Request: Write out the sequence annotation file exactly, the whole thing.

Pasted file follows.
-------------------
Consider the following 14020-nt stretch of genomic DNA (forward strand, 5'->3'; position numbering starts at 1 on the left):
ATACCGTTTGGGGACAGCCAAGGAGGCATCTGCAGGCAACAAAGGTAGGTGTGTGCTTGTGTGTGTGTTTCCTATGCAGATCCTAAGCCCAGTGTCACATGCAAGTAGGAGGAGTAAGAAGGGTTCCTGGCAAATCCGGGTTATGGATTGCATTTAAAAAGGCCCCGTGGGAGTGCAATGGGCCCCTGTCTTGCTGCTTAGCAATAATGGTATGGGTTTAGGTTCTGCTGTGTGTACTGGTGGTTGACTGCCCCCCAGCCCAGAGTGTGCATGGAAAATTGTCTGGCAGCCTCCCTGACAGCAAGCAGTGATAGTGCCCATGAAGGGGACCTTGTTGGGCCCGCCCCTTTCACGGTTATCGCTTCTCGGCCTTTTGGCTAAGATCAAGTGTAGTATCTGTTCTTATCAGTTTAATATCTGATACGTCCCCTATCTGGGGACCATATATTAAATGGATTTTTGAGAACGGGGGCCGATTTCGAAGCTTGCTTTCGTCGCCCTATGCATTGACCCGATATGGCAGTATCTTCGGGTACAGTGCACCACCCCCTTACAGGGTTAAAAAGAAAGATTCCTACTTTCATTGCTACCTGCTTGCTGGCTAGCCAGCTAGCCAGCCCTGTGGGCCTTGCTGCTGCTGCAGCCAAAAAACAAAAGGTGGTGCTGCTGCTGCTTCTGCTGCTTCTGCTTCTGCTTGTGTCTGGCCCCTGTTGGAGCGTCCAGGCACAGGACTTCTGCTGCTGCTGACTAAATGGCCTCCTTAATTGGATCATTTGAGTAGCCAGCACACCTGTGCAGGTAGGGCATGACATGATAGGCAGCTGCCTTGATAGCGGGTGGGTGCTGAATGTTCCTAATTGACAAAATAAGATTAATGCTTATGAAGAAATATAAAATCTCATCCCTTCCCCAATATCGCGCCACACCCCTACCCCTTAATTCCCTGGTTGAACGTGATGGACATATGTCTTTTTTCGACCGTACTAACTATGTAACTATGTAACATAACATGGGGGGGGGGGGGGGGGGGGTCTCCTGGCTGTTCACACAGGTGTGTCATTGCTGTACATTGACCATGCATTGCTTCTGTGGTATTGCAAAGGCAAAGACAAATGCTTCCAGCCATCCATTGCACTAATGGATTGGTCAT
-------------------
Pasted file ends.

Consider the following 14020-nt stretch of genomic DNA (forward strand, 5'->3'; position numbering starts at 1 on the left):
ATACCGTTTGGGGACAGCCAAGGAGGCATCTGCAGGCAACAAAGGTAGGTGTGTGCTTGTGTGTGTGTTTCCTATGCAGATCCTAAGCCCAGTGTCACATGCAAGTAGGAGGAGTAAGAAGGGTTCCTGGCAAATCCGGGTTATGGATTGCATTTAAAAAGGCCCCGTGGGAGTGCAATGGGCCCCTGTCTTGCTGCTTAGCAATAATGGTATGGGTTTAGGTTCTGCTGTGTGTACTGGTGGTTGACTGCCCCCCAGCCCAGAGTGTGCATGGAAAATTGTCTGGCAGCCTCCCTGACAGCAAGCAGTGATAGTGCCCATGAAGGGGACCTTGTTGGGCCCGCCCCTTTCACGGTTATCGCTTCTCGGCCTTTTGGCTAAGATCAAGTGTAGTATCTGTTCTTATCAGTTTAATATCTGATACGTCCCCTATCTGGGGACCATATATTAAATGGATTTTTGAGAACGGGGGCCGATTTCGAAGCTTGCTTTCGTCGCCCTATGCATTGACCCGATATGGCAGTATCTTCGGGTACAGTGCACCACCCCCTTACAGGGTTAAAAAGAAAGATTCCTACTTTCATTGCTACCTGCTTGCTGGCTAGCCAGCTAGCCAGCCCTGTGGGCCTTGCTGCTGCTGCAGCCAAAAAACAAAAGGTGGTGCTGCTGCTGCTTCTGCTGCTTCTGCTTCTGCTTGTGTCTGGCCCCTGTTGGAGCGTCCAGGCACAGGACTTCTGCTGCTGCTGACTAAATGGCCTCCTTAATTGGATCATTTGAGTAGCCAGCACACCTGTGCAGGTAGGGCATGACATGATAGGCAGCTGCCTTGATAGCGGGTGGGTGCTGAATGTTCCTAATTGACAAAATAAGATTAATGCTTATGAAGAAATATAAAATCTCATCCCTTCCCCAATATCGCGCCACACCCCTACCCCTTAATTCCCTGGTTGAACGTGATGGACATATGTCTTTTTTCGACCGTACTAACTATGTAACTATGTAACATAACATGGGGGGGGGGGGGGGGGGGGTCTCCTGGCTGTTCACACAGGTGTGTCATTGCTGTACATTGACCATGCATTGCTTCTGTGGTATTGCAAAGGCAAAGACAAATGCTTCCAGCCATCCATTGCACTAATGGATTGGTCAT